1. Decide on one, maximum two, exhibits you want to visit. This can be done ahead of time or upon entering the museum, after securing a map at the information desk. It’s also a great opportunity to check out what’s new if you’ve been there before.
  2. Take your time. Sit if it’s possible. Take in what’s in front of you. Interact with the artwork or artifact! Approach it as if you were on a first date. Move on, repeat process, and don’t be afraid to come back to something again. More on this later…
  3. Limit the distractions. If you can’t fight the paparazzi in you, wait after you’re done taking it in, and then snap that photo for your Instagram feed. But try to fight the urge… you’ll kill the mood!

Now that we have covered the basics, how do you actually interact with a piece of artwork or an artifact in an exhibit? How do we nurture the growth of new ideas that help us understand the present? Well, half of it is diving in, building the muscle, and getting good at it. The other half lies in your desire to cultivate your curiosity and your ability to imagine different realities by asking yourself and others questions that help you get there. It takes practice, but you have to start somewhere!

As a teacher, I’ve come to the conclusion that just as we consider it a priority to help students become strong readers, we must also prioritize guiding in the art of observing, so that they can come to appreciate and learn from the world around them. Here’s one way of doing it:

How to close look?

  1. Take it in. Observe. Touch. Listen. Smell and taste if safe and possible.
  2. Describe. You can create lists with objects you see and adjectives that describe what you notice. The possibilities are up to you and your imagination.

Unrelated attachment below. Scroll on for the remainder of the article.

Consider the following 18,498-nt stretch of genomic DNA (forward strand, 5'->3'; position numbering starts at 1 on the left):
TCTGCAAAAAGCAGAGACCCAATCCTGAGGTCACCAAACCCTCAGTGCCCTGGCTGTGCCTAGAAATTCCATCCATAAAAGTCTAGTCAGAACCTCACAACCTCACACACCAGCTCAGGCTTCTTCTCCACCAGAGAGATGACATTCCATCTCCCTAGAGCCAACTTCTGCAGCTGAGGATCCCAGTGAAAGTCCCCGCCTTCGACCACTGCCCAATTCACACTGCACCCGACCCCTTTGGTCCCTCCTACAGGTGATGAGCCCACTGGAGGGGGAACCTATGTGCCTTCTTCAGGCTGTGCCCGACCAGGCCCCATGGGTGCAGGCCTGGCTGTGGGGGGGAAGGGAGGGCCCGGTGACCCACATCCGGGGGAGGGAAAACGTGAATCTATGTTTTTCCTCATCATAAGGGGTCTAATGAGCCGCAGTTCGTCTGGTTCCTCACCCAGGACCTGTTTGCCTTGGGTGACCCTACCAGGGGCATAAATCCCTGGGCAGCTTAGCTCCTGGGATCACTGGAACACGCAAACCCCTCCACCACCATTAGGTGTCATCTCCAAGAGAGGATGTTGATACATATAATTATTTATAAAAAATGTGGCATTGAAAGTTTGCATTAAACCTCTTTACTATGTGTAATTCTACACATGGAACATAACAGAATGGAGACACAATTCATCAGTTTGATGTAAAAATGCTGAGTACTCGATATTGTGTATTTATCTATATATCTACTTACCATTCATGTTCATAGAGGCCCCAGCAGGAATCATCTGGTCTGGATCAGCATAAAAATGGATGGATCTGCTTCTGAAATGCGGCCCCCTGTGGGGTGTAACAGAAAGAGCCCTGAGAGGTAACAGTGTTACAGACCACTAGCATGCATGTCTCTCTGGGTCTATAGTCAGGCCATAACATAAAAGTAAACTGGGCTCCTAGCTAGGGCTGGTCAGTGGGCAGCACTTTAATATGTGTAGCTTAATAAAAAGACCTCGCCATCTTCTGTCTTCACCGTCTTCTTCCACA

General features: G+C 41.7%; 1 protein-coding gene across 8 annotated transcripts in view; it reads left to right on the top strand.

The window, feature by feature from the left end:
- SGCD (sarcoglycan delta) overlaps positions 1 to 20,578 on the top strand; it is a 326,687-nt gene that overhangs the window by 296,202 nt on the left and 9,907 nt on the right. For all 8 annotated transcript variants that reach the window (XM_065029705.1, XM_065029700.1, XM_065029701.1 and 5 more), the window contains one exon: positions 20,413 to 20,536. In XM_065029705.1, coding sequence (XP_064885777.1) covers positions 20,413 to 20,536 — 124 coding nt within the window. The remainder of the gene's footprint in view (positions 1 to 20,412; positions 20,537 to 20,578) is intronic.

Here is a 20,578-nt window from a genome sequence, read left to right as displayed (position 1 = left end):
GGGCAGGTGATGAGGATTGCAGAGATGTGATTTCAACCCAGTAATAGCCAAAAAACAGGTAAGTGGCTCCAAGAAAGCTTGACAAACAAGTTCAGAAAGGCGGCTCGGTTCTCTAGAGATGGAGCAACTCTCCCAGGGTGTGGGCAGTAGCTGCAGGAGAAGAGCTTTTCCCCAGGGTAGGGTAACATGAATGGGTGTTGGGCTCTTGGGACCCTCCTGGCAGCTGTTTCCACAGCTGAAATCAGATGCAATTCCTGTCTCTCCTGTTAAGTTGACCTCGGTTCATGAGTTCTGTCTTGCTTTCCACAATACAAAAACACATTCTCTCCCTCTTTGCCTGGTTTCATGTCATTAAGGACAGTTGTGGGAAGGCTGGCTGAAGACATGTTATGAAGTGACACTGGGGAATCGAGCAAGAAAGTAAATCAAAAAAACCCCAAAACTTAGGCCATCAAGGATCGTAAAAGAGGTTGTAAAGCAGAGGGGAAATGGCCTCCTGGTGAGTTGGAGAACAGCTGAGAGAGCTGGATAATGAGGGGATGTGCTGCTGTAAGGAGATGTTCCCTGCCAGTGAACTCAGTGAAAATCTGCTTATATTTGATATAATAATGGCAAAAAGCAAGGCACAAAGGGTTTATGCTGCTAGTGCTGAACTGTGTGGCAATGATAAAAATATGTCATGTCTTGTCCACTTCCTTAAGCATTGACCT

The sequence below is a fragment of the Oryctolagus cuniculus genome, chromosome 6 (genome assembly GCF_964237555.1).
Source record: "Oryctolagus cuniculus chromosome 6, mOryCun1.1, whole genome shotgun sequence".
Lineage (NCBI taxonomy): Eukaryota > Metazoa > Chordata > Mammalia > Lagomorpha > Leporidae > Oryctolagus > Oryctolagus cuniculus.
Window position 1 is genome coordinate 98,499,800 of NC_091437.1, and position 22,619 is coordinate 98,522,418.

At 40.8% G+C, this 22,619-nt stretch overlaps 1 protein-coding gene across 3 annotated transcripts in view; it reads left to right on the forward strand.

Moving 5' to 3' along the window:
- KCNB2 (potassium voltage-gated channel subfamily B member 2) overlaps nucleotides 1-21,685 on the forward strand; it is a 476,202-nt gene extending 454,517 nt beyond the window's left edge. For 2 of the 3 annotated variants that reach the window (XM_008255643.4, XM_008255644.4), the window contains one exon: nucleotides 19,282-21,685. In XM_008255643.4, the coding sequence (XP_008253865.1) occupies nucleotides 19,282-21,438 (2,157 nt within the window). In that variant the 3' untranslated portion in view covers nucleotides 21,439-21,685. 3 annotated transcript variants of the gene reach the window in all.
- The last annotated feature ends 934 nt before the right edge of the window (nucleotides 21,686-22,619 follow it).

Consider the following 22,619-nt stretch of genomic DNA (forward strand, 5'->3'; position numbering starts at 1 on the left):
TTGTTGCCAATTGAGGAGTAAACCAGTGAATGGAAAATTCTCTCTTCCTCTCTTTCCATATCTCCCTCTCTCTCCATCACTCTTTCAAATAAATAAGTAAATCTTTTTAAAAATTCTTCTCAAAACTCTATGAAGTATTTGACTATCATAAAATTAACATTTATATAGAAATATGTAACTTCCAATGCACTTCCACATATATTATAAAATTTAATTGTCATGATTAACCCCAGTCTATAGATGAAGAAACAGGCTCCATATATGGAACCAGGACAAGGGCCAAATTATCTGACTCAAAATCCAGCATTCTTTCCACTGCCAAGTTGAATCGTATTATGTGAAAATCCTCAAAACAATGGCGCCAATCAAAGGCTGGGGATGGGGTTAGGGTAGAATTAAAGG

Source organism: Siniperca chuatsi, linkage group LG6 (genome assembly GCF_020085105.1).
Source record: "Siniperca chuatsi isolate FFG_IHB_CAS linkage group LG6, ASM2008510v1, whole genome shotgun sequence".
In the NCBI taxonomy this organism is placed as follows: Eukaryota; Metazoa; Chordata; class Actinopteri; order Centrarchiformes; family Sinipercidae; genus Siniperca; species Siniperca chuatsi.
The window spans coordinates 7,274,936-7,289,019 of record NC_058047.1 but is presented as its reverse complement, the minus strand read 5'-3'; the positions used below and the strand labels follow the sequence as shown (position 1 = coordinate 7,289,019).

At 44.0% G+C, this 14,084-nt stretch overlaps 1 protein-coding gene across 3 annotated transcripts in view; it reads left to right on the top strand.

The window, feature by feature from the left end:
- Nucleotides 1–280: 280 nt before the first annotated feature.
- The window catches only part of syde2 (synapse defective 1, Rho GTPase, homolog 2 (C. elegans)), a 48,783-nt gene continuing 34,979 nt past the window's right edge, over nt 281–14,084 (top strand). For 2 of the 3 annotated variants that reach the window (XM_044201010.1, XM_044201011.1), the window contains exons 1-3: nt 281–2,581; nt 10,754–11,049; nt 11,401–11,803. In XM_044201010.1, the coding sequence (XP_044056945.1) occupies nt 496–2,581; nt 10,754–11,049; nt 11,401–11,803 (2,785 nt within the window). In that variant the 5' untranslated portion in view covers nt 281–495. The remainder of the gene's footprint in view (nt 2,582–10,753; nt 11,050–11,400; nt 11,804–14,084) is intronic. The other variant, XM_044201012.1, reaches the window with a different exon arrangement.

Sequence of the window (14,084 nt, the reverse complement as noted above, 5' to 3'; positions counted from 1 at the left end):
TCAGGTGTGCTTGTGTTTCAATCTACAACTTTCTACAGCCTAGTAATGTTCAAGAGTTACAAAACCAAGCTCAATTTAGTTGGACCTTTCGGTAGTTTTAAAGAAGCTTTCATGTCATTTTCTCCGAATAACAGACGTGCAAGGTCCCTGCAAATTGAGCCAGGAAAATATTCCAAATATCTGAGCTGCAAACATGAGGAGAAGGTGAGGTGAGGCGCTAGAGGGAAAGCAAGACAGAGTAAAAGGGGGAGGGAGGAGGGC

3. Connect. Introduce supports that provide context.

For example, if you’re looking at the painting below, here’s some examples of what you can do:

Listen to city sounds from above, especially conversations between people from their windows. Smell ground coffee (there’s a cafe portrayed). Touch a brick. Try a croissant? Again, use your imagination. The purpose is to help you step into the scene and imagine how Dubuffet was perceiving the scene.

This creates a connection between you and the artwork, as well as you and the artist, making it easier to relate to the reality being portrayed.

  1. Wonder. So now that you have personally connected, now it’s time to start the conversation. What does this remind you of? Where is this happening? What is going on? Who might these people be? What do you feel you know for sure? What makes you think so? What questions still remain? How can you answer them? These questions allow you to make interpretations based on evidence.
  2. Act on it. Now you’re ready to take it a step further. There are a myriad of activities you can do. You can sketch what you’re looking at and add other animals, objects, or people to the scene. You can write a story or poem based on someone/something in the piece. You can record a video or podcast, write a song, or create a dance. Really, the possibilities are endless. I encourage you to think outside the box and try it! Believe me, this is the fun part.

Now that you know how to become a better observer of the world around you, go out and do it! Take your students, your children, your friends and share the experience with them. Then share your impressions on your experiences with us in the comments below!